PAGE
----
With Rhode Island losing both employment and labor force, in May, the state slipped to 36th in the nation for unemployment. On the broader Jobs & Opportunity (JOI) ranking, Rhode Island’s rank remained unchanged at 48 among states, despite lower scores on the two subfactors for which new data was available (five of its 13 datapoints).
On the three monthly employment datapoints, the decreases were signficant, especially using the originally reported, unrevised numbers for the prior month. Rhode Islanders reporting that they are working dropped by 533, while those working or looking for work dropped by 359. Meanwhile, the number of jobs based the state fell 2,400. The two welfare-related datapoints, were mixed (partly because they have different lags in terms of reporting months). Reliance on Medicaid increased by 2,281 people, while reliance on SNAP (food stamps) fell by 208.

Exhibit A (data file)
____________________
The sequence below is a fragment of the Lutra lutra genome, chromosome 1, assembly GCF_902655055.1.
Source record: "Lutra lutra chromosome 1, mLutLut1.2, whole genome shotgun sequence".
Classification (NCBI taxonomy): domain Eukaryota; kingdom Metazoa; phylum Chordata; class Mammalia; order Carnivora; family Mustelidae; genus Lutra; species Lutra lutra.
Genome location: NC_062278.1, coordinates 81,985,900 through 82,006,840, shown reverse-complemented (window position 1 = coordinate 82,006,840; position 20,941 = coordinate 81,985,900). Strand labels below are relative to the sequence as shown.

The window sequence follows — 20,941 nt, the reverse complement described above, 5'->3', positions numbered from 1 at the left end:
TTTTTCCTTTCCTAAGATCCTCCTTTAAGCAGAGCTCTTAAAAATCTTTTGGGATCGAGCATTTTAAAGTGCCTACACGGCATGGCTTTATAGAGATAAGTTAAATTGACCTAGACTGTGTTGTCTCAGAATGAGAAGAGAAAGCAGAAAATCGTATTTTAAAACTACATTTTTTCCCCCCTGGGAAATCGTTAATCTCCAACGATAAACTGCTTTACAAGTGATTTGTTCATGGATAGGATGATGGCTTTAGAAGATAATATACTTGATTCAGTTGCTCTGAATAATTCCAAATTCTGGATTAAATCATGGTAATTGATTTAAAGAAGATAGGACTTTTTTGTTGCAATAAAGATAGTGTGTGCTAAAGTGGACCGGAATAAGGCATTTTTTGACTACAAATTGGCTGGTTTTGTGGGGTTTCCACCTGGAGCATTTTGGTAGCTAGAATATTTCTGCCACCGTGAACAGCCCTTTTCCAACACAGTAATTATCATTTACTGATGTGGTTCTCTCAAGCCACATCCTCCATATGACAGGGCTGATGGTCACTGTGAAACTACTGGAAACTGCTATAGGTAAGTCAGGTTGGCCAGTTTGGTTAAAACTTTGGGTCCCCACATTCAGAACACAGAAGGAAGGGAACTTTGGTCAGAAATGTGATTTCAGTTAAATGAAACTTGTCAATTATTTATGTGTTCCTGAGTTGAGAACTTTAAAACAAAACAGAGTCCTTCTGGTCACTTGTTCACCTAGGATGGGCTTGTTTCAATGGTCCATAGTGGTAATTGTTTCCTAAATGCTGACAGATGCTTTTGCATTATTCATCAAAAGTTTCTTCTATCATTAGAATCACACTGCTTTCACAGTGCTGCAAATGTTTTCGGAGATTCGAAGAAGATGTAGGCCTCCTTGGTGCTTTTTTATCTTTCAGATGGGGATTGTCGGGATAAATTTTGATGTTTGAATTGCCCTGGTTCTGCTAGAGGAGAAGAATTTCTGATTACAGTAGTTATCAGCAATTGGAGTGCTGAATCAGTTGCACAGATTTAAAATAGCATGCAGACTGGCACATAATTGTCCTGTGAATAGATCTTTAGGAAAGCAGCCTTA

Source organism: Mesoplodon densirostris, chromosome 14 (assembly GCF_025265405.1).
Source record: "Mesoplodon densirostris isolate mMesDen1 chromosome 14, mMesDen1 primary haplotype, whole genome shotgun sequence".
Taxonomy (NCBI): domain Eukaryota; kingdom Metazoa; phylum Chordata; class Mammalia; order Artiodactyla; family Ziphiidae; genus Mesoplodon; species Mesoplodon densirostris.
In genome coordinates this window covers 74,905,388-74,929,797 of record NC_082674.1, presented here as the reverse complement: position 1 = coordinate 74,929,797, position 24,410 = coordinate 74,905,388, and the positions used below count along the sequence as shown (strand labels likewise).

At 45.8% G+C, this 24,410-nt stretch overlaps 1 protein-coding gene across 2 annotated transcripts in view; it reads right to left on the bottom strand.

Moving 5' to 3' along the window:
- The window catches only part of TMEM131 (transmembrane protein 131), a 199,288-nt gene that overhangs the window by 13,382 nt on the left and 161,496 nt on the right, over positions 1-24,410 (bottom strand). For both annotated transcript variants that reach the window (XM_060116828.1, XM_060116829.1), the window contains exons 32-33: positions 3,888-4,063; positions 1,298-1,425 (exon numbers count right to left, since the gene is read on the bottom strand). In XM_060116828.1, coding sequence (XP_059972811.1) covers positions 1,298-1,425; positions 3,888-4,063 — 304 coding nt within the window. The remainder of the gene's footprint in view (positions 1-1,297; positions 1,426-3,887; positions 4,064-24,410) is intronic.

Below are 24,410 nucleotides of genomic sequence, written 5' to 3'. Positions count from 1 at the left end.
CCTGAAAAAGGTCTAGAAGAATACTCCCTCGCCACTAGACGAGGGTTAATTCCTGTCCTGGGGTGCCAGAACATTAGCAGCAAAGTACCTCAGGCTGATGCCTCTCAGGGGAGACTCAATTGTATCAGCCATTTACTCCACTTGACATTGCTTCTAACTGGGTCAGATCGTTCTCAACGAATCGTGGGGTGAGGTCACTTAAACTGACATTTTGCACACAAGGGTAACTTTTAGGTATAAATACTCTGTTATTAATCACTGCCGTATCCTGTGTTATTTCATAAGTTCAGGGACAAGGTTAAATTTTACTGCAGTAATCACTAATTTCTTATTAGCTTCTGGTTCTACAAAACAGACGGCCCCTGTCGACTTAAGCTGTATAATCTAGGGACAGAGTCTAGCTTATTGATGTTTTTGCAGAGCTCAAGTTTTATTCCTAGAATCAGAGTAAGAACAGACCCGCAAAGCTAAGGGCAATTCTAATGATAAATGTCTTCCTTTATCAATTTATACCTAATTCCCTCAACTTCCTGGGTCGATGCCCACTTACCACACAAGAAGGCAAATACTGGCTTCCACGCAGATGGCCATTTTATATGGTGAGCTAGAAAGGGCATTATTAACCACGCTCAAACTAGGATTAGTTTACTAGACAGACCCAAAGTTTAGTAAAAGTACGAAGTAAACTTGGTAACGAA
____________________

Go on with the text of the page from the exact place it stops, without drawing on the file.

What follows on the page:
The first chart shows the six New England states in the national race. All six experienced a loss of points on the JOI score, but Maine managed to move up to 21st place, as Oklahoma slipped. Connecticut held at 34, as did Vermont, at 20. New Hampshire kept its place at the lead of the nation, although Wyoming gained slightly, and Massachusetts is stuck at 37.
Overall, the gap between Rhode Island’s JOI score and the New England average grew in April (see the second chart). When it comes to the unemployment rate, Rhode Island lost ground within New England but gained nationally (third chart), illustrating the problem with using that common metric as an indicator of economic health.
Results for the three underlying JOI factors were:
- Job Outlook Factor (measuring optimism adequate work is available): RI remained at 43rd.
- Freedom Factor (measuring the level of work against reliance on welfare programs): RI still ranks 39th, although with a lower score.
- Prosperity Factor (measuring the financial motivation of income versus taxes): RI still ranks 46th, because no underlying data has been updated.